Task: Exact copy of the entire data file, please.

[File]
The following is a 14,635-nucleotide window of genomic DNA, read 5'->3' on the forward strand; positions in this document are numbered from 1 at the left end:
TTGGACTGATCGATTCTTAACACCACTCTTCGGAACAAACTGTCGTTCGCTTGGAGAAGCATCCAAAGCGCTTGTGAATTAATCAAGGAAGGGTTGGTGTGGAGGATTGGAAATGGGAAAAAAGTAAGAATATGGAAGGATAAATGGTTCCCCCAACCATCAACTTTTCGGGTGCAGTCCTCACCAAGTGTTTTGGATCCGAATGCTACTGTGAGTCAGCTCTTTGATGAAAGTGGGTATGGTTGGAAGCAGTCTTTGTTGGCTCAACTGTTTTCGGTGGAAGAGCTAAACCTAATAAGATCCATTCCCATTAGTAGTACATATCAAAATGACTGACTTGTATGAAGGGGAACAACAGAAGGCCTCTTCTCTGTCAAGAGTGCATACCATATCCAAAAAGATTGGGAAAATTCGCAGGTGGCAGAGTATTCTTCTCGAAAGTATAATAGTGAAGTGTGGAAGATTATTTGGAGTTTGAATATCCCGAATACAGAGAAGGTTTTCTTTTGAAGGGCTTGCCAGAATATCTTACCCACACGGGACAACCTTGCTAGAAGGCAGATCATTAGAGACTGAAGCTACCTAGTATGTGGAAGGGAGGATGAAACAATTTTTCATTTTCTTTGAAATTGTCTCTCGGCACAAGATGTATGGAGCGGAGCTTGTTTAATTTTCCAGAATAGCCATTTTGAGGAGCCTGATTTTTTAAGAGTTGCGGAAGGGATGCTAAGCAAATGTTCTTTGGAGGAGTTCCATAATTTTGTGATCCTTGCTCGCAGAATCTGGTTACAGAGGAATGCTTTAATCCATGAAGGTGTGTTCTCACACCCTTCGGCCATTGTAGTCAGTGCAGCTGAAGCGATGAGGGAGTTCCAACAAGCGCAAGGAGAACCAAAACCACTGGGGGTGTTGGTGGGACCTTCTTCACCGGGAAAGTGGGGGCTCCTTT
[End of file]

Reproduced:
The following is a 14,635-nucleotide window of genomic DNA, read 5'->3' on the forward strand; positions in this document are numbered from 1 at the left end:
TTGGACTGATCGATTCTTAACACCACTCTTCGGAACAAACTGTCGTTCGCTTGGAGAAGCATCCAAAGCGCTTGTGAATTAATCAAGGAAGGGTTGGTGTGGAGGATTGGAAATGGGAAAAAAGTAAGAATATGGAAGGATAAATGGTTCCCCCAACCATCAACTTTTCGGGTGCAGTCCTCACCAAGTGTTTTGGATCCGAATGCTACTGTGAGTCAGCTCTTTGATGAAAGTGGGTATGGTTGGAAGCAGTCTTTGTTGGCTCAACTGTTTTCGGTGGAAGAGCTAAACCTAATAAGATCCATTCCCATTAGTAGTACATATCAAAATGACTGACTTGTATGAAGGGGAACAACAGAAGGCCTCTTCTCTGTCAAGAGTGCATACCATATCCAAAAAGATTGGGAAAATTCGCAGGTGGCAGAGTATTCTTCTCGAAAGTATAATAGTGAAGTGTGGAAGATTATTTGGAGTTTGAATATCCCGAATACAGAGAAGGTTTTCTTTTGAAGGGCTTGCCAGAATATCTTACCCACACGGGACAACCTTGCTAGAAGGCAGATCATTAGAGACTGAAGCTACCTAGTATGTGGAAGGGAGGATGAAACAATTTTTCATTTTCTTTGAAATTGTCTCTCGGCACAAGATGTATGGAGCGGAGCTTGTTTAATTTTCCAGAATAGCCATTTTGAGGAGCCTGATTTTTTAAGAGTTGCGGAAGGGATGCTAAGCAAATGTTCTTTGGAGGAGTTCCATAATTTTGTGATCCTTGCTCGCAGAATCTGGTTACAGAGGAATGCTTTAATCCATGAAGGTGTGTTCTCACACCCTTCGGCCATTGTAGTCAGTGCAGCTGAAGCGATGAGGGAGTTCCAACAAGCGCAAGGAGAACCAAAACCACTGGGGGTGTTGGTGGGACCTTCTTCACCGGGAAAGTGGGGGCTCCTTT